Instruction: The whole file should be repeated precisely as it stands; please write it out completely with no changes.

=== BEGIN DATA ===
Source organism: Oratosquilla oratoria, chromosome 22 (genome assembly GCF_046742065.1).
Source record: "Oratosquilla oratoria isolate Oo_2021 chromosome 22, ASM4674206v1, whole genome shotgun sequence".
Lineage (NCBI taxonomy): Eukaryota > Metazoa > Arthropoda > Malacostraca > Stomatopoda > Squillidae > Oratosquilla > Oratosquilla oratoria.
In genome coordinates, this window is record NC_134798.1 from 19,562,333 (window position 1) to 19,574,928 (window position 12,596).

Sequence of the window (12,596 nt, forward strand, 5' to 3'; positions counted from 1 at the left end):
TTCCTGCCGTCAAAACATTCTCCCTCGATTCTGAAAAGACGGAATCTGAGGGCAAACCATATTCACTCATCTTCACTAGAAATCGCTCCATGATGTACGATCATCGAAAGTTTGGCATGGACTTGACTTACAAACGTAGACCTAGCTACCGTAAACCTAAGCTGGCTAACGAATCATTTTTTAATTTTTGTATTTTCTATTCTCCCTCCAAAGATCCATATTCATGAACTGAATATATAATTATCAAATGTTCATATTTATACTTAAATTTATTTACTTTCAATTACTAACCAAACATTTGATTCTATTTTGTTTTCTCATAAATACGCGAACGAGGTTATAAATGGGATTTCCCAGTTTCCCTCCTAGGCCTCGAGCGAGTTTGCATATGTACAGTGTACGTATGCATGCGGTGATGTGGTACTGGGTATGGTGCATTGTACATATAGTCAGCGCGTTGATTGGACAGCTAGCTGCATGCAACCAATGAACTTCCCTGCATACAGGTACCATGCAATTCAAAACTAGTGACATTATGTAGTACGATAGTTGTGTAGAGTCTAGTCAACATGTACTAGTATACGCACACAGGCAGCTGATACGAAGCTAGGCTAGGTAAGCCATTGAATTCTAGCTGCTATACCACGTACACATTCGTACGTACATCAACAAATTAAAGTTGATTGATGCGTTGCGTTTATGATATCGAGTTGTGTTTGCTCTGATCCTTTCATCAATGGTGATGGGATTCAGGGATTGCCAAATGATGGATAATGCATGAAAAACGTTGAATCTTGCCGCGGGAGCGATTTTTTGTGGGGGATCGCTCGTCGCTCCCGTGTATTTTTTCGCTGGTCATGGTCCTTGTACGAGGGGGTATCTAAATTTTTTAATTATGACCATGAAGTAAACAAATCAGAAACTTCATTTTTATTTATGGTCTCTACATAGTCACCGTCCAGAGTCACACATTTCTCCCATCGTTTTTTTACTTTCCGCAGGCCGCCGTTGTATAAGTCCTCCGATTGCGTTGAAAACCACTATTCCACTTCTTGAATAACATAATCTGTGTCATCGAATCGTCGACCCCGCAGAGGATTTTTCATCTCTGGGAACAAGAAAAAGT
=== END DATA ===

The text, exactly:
Source organism: Oratosquilla oratoria, chromosome 22 (genome assembly GCF_046742065.1).
Source record: "Oratosquilla oratoria isolate Oo_2021 chromosome 22, ASM4674206v1, whole genome shotgun sequence".
Lineage (NCBI taxonomy): Eukaryota > Metazoa > Arthropoda > Malacostraca > Stomatopoda > Squillidae > Oratosquilla > Oratosquilla oratoria.
In genome coordinates, this window is record NC_134798.1 from 19,562,333 (window position 1) to 19,574,928 (window position 12,596).

Sequence of the window (12,596 nt, forward strand, 5' to 3'; positions counted from 1 at the left end):
TTCCTGCCGTCAAAACATTCTCCCTCGATTCTGAAAAGACGGAATCTGAGGGCAAACCATATTCACTCATCTTCACTAGAAATCGCTCCATGATGTACGATCATCGAAAGTTTGGCATGGACTTGACTTACAAACGTAGACCTAGCTACCGTAAACCTAAGCTGGCTAACGAATCATTTTTTAATTTTTGTATTTTCTATTCTCCCTCCAAAGATCCATATTCATGAACTGAATATATAATTATCAAATGTTCATATTTATACTTAAATTTATTTACTTTCAATTACTAACCAAACATTTGATTCTATTTTGTTTTCTCATAAATACGCGAACGAGGTTATAAATGGGATTTCCCAGTTTCCCTCCTAGGCCTCGAGCGAGTTTGCATATGTACAGTGTACGTATGCATGCGGTGATGTGGTACTGGGTATGGTGCATTGTACATATAGTCAGCGCGTTGATTGGACAGCTAGCTGCATGCAACCAATGAACTTCCCTGCATACAGGTACCATGCAATTCAAAACTAGTGACATTATGTAGTACGATAGTTGTGTAGAGTCTAGTCAACATGTACTAGTATACGCACACAGGCAGCTGATACGAAGCTAGGCTAGGTAAGCCATTGAATTCTAGCTGCTATACCACGTACACATTCGTACGTACATCAACAAATTAAAGTTGATTGATGCGTTGCGTTTATGATATCGAGTTGTGTTTGCTCTGATCCTTTCATCAATGGTGATGGGATTCAGGGATTGCCAAATGATGGATAATGCATGAAAAACGTTGAATCTTGCCGCGGGAGCGATTTTTTGTGGGGGATCGCTCGTCGCTCCCGTGTATTTTTTCGCTGGTCATGGTCCTTGTACGAGGGGGTATCTAAATTTTTTAATTATGACCATGAAGTAAACAAATCAGAAACTTCATTTTTATTTATGGTCTCTACATAGTCACCGTCCAGAGTCACACATTTCTCCCATCGTTTTTTTACTTTCCGCAGGCCGCCGTTGTATAAGTCCTCCGATTGCGTTGAAAACCACTATTCCACTTCTTGAATAACATAATCTGTGTCATCGAATCGTCGACCCCGCAGAGGATTTTTCATCTCTGGGAACAAGAAAAAGT